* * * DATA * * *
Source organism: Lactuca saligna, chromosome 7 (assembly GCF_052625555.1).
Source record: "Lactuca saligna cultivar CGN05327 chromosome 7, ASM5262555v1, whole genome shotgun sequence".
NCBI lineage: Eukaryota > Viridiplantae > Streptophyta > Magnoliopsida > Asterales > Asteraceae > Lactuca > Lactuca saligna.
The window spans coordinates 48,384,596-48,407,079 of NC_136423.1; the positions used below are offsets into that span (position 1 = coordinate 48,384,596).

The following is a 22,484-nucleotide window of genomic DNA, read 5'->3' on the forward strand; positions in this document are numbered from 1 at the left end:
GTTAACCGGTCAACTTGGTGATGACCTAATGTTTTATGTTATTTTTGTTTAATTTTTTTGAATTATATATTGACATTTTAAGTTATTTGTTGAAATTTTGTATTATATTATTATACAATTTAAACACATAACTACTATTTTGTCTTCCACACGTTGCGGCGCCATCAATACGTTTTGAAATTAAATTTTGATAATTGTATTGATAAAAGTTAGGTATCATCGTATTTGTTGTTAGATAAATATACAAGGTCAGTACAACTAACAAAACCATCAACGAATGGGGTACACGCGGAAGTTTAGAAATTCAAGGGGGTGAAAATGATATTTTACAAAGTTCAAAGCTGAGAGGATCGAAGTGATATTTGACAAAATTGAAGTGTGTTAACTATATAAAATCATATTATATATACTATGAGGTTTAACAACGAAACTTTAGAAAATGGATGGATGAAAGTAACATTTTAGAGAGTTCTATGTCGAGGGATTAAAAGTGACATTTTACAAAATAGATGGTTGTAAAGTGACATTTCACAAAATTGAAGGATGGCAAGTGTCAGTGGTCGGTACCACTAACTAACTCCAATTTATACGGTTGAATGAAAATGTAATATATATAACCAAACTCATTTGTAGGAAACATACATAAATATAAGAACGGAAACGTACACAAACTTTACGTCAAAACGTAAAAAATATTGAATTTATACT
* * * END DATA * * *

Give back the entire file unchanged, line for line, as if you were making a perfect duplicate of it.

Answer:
Source organism: Lactuca saligna, chromosome 7 (assembly GCF_052625555.1).
Source record: "Lactuca saligna cultivar CGN05327 chromosome 7, ASM5262555v1, whole genome shotgun sequence".
NCBI lineage: Eukaryota > Viridiplantae > Streptophyta > Magnoliopsida > Asterales > Asteraceae > Lactuca > Lactuca saligna.
The window spans coordinates 48,384,596-48,407,079 of NC_136423.1; the positions used below are offsets into that span (position 1 = coordinate 48,384,596).

The following is a 22,484-nucleotide window of genomic DNA, read 5'->3' on the forward strand; positions in this document are numbered from 1 at the left end:
GTTAACCGGTCAACTTGGTGATGACCTAATGTTTTATGTTATTTTTGTTTAATTTTTTTGAATTATATATTGACATTTTAAGTTATTTGTTGAAATTTTGTATTATATTATTATACAATTTAAACACATAACTACTATTTTGTCTTCCACACGTTGCGGCGCCATCAATACGTTTTGAAATTAAATTTTGATAATTGTATTGATAAAAGTTAGGTATCATCGTATTTGTTGTTAGATAAATATACAAGGTCAGTACAACTAACAAAACCATCAACGAATGGGGTACACGCGGAAGTTTAGAAATTCAAGGGGGTGAAAATGATATTTTACAAAGTTCAAAGCTGAGAGGATCGAAGTGATATTTGACAAAATTGAAGTGTGTTAACTATATAAAATCATATTATATATACTATGAGGTTTAACAACGAAACTTTAGAAAATGGATGGATGAAAGTAACATTTTAGAGAGTTCTATGTCGAGGGATTAAAAGTGACATTTTACAAAATAGATGGTTGTAAAGTGACATTTCACAAAATTGAAGGATGGCAAGTGTCAGTGGTCGGTACCACTAACTAACTCCAATTTATACGGTTGAATGAAAATGTAATATATATAACCAAACTCATTTGTAGGAAACATACATAAATATAAGAACGGAAACGTACACAAACTTTACGTCAAAACGTAAAAAATATTGAATTTATACT